Facebook and Twitter executives, defending their companies on Capitol Hill, said Wednesday they're aggressively trying to root out foreign interests seeking to sow divisions in American democracy as the November elections near. Facebook's No. 2 executive, Sheryl Sandberg, and Twitter's CEO, Jack Dorsey, testified before the Senate Intelligence Committee, but there was, quite literally, an empty chair in place for Google's parent Alphabet, which refused to send its top executive, reports the AP. What you need to know:
- As for how the company reacted to foreign efforts to use its platform as a way to meddle in US elections, "We were too slow to spot this and too slow to act. That is on us," Sandberg said, per USA Today. "We're getting better at finding and stopping our opponents." Sandberg told senators that Facebook was "more determined" than adversaries trying to meddling in the upcoming elections, and she called the fight an "arms race," as Facebook CEO Mark Zuckerberg has in the past.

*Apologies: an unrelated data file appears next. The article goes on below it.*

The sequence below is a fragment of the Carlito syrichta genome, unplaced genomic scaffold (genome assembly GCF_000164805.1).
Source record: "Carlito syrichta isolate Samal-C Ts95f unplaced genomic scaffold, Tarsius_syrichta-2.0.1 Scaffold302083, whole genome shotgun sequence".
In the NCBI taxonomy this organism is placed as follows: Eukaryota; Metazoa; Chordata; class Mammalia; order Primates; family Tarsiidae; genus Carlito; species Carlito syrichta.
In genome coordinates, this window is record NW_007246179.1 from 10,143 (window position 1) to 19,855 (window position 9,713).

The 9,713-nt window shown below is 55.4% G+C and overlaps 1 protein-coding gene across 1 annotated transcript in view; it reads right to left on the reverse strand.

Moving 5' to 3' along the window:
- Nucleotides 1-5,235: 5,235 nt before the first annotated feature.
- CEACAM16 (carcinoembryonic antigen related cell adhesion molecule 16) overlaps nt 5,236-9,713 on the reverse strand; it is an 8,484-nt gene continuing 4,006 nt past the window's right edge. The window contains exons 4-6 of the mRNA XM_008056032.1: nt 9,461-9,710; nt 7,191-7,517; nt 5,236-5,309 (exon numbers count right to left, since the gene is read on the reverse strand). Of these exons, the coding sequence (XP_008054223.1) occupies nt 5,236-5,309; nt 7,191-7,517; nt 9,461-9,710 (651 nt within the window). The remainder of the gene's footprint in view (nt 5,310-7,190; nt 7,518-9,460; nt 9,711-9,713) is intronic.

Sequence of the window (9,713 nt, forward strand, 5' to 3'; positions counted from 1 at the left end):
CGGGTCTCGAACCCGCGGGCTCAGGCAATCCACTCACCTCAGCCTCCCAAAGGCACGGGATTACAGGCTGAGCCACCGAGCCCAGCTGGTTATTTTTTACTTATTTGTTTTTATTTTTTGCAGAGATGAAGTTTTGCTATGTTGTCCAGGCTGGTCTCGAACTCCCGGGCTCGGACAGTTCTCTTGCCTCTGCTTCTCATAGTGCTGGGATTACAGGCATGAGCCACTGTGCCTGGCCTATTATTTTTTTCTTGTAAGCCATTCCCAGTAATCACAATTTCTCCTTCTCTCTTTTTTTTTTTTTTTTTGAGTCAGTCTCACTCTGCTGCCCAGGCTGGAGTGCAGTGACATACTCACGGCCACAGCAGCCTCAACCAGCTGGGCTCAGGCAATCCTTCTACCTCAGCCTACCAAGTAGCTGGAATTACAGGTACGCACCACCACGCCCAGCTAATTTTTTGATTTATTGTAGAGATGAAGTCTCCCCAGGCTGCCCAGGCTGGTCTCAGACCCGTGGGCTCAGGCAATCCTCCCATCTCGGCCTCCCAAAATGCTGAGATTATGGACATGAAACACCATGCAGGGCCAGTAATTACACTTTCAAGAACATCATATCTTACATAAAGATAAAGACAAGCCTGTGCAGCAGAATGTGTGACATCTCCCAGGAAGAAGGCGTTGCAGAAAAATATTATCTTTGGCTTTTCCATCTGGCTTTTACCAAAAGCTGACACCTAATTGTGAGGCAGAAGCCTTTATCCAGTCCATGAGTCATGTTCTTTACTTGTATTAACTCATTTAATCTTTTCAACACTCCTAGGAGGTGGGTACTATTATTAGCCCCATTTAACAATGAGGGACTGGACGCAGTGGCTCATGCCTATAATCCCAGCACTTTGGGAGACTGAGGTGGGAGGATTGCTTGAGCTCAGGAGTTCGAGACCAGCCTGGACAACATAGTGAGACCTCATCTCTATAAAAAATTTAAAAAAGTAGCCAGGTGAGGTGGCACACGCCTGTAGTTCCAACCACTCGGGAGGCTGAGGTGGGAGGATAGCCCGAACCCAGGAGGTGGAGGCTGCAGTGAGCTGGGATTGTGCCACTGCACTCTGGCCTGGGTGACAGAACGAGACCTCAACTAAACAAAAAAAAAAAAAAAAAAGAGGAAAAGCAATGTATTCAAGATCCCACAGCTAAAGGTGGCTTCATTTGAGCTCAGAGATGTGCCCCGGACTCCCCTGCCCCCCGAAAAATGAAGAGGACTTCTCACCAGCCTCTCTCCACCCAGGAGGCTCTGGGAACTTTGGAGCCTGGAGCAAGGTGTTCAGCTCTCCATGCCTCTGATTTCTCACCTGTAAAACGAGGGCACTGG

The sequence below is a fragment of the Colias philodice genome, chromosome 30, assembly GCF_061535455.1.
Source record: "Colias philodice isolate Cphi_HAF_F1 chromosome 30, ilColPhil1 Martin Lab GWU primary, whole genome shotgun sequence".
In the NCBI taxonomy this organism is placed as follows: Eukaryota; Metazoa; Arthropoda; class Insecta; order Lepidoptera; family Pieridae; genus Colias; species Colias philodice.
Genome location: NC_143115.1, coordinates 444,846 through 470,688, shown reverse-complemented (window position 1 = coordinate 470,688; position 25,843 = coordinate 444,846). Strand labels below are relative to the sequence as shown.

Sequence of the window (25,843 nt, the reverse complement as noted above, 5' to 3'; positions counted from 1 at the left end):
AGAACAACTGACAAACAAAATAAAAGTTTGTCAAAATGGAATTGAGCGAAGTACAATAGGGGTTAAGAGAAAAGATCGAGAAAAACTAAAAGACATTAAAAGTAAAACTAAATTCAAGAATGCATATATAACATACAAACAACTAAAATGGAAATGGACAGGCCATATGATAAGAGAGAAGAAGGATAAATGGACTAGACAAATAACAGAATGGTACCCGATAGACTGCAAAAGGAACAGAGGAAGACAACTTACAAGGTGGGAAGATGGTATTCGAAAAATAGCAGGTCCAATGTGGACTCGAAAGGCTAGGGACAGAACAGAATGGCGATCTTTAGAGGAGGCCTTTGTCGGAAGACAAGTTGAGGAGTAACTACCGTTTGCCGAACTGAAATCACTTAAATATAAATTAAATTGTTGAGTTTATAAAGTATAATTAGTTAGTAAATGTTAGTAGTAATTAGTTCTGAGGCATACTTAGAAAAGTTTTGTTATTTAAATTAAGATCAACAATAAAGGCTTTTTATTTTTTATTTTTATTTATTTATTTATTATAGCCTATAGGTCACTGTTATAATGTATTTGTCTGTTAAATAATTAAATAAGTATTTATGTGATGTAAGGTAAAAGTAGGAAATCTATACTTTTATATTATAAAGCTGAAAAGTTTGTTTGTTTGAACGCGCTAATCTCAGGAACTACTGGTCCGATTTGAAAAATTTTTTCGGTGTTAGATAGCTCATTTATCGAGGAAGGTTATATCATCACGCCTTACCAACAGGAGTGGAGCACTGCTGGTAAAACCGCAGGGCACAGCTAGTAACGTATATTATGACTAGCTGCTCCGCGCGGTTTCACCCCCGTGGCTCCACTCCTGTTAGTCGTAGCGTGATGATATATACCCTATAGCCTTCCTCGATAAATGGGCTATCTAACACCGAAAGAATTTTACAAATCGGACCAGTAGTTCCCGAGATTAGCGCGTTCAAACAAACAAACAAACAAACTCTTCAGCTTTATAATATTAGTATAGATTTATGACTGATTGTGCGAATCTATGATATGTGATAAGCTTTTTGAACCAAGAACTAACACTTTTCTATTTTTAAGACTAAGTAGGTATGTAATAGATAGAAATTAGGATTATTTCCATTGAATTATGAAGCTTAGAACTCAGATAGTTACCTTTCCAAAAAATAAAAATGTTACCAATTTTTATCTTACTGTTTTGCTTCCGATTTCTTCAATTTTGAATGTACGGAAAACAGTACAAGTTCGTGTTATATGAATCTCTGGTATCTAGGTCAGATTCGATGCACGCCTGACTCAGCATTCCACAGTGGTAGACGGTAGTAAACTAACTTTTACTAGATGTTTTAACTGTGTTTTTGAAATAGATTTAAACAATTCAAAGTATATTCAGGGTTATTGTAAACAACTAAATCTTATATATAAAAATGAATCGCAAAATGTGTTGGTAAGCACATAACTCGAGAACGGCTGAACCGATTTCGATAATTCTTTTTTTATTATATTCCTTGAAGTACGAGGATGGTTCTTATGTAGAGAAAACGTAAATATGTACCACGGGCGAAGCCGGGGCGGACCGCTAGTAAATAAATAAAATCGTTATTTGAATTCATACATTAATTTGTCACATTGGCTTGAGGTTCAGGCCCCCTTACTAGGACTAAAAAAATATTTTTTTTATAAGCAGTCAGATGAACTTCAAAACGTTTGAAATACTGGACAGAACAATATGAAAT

- "The companies have made progress, the government has made progress, but the bad guys have made progress as well," said Virginia Sen. Mark Warner, the top Democrat on the Senate committee. Warner has proposed ways that the companies could be regulated for the first time.